The rite of passage for young coho salmon is a glorious rendezvous with the sea, but three years of drought have left many migrating fish marooned in the drying tributaries of Marin County’s San Geronimo Valley, according to a recent study.
Many of these trapped juvenile fish, commonly known as smolts, have either been plucked out of isolated pools by birds and other predators or died from lack of nutrients, biologists with the Salmon Protection and Watershed Network said.
“When they are not going out to sea, they are stranded in the watershed, and they are probably dying either from predators or from poor water conditions,” said Christopher Pincetich, a watershed biologist for SPAWN and co-author of the Coho and Steelhead Smolt Outmigration study. “We commonly see the great herons and blue herons fishing in these isolated pools.”
The full extent of the death toll is not known, but the study of coho migration in the Lagunitas Creek watershed during this spring and summer bolstered previous evidence that smolts are at least being delayed before they reach the ocean. The survey found fish in the creek that were at least six months past the age when they would normally enter the ocean and begin feeding on krill.
“A 2-year-old coho should be out in the ocean, but we saw a bunch of them that were just swimming out this year,” Pincetich said. “They were probably trapped last summer, which was a record dry year in Marin County.”
The stranding of smolt trying to reach the ocean is one of a litany of problems facing the endangered Central California coho population, which registered the lowest number of egg-laying adults in the normally bountiful Lagunitas watershed in recorded history last winter.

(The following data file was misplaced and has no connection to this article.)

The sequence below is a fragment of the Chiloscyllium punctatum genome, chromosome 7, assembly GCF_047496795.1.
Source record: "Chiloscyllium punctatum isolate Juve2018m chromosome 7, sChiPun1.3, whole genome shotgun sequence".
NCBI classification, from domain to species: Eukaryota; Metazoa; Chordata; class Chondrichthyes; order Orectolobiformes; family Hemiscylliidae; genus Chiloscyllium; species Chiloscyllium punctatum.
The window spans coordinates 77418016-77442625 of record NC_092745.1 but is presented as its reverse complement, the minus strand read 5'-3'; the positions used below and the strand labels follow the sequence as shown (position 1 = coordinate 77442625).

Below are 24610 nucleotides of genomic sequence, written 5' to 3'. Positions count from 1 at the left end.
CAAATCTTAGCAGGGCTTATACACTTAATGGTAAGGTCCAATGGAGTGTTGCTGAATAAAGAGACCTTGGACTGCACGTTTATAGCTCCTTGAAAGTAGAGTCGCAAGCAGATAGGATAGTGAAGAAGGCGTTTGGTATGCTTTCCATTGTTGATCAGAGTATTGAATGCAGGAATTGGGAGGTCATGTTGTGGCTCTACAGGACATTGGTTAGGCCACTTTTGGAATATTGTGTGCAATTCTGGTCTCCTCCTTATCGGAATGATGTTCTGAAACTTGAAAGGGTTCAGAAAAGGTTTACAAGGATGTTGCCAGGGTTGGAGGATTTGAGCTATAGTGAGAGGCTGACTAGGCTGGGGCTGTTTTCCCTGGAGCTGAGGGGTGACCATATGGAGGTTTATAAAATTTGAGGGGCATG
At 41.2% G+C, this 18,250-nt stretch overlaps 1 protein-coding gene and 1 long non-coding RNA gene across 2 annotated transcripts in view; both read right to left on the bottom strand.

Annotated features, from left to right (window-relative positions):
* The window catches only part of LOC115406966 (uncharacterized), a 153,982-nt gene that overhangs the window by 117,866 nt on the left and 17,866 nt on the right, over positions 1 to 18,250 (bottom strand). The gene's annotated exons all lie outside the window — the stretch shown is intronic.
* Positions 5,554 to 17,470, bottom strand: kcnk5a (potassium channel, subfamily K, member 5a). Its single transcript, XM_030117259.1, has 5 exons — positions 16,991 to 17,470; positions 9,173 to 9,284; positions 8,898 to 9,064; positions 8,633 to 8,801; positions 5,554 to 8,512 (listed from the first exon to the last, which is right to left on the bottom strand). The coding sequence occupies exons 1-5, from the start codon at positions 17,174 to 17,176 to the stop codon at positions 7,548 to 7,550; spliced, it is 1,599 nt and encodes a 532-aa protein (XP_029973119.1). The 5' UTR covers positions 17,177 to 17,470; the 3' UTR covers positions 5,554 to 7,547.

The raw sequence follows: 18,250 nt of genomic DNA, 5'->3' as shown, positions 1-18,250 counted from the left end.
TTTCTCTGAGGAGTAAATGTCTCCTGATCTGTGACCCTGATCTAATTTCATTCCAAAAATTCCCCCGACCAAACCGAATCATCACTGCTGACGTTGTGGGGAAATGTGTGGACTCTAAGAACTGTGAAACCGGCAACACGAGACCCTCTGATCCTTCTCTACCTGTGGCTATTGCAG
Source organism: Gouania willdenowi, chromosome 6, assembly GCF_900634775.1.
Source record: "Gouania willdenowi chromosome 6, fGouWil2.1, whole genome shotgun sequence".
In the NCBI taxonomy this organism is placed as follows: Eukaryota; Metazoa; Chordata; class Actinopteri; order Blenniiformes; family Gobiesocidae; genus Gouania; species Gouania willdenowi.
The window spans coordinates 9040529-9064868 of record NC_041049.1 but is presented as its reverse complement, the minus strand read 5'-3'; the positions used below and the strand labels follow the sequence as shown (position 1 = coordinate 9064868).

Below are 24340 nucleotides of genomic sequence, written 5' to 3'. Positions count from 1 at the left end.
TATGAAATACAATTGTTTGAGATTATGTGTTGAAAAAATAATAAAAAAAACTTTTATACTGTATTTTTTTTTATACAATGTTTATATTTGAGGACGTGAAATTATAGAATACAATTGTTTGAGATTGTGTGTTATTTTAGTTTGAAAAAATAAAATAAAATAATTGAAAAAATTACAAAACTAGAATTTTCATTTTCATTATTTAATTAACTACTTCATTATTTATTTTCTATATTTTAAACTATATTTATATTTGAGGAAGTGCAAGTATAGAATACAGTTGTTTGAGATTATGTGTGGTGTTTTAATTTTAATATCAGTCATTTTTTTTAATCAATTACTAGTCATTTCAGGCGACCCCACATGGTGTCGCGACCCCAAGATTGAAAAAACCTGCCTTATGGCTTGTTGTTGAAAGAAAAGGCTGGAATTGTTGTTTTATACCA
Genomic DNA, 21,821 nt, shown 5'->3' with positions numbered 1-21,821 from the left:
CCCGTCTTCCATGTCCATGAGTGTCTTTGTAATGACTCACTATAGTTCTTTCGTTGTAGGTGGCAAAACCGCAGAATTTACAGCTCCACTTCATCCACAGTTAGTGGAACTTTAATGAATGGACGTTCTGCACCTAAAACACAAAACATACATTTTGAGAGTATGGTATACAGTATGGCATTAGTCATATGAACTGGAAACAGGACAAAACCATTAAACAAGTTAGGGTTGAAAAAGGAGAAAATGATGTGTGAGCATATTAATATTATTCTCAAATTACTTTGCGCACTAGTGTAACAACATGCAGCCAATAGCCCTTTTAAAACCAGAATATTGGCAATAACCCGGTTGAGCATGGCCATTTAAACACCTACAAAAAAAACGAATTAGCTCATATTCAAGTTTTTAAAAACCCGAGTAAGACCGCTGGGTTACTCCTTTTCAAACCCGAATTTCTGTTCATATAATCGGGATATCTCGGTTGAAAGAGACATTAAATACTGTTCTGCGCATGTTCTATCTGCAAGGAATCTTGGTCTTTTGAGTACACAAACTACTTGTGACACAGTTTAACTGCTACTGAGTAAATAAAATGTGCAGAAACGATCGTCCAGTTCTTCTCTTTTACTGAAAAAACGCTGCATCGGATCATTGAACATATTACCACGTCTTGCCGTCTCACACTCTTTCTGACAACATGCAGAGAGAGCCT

Big wild run
The 102-square-mile watershed, which winds 33 miles through Samuel P. Taylor State Park and the picturesque oak-studded valley on the northwest side of Mount Tamalpais, supports the largest wild run of salmon along the central coast and is considered a model for fish restoration around the state.
It is unique in that the primary spawning grounds are in the middle of developed communities. Some 40 percent of the coho in the watershed are hatched in tributaries surrounded by homes, golf courses, roads and horse corrals in the 9-square-mile San Geronimo Valley, according to the study.
It is estimated that between 3,000 and 6,000 coho swim down the waterway back to the ocean every year. During this year’s migration, between March and June, there appeared to be a higher percentage of larger juveniles, Pincetich said.
Researchers collected some of the bigger fish, counted their growth rings and discovered that 81 percent of them were at least 2 years old. Coho normally swim back to the ocean when they are 18 months old.
It was the first time since the annual survey began four years ago that 2-year-old coho were found in the Lagunitas watershed. Pincetich said coho have been known to sometimes stay in rivers longer than 18 months, but he believes the older fish in this study were among the hundreds of coho smolt that were trapped last year in drying ponds.
None of that bodes well for the future. Last winter, only 26 coho egg nests, or redds, were counted in the entire watershed, the lowest number in the 15 years that records have been kept by SPAWN and the Marin Municipal Water District. Those fish will be heading back to the ocean next spring. If they run into the same dry conditions and get stranded, they could be wiped out, Pincetich said.
The plummeting coho numbers exacerbate a near-catastrophic decline in the overall population of salmon along the West Coast. The coho population around the state has declined precipitously over the years and so few chinook salmon returned to spawn in the Sacramento-San Joaquin River system the past two years that ocean fishing had to be banned in California and Oregon.
Besides being prime salmon habitat, the water from the Lagunitas system is the primary source of drinking water for Marin County. Seven dams have been built since 1873, blocking 50 percent of the historic salmon spawning habitat.
The need for more water and the desire to protect salmon has been a delicate balancing act for Marin County, which is building a desalination plant to bolster a deficient water supply and recently completed a Salmon Habitat Enhancement Plan focused primarily on Lagunitas Creek.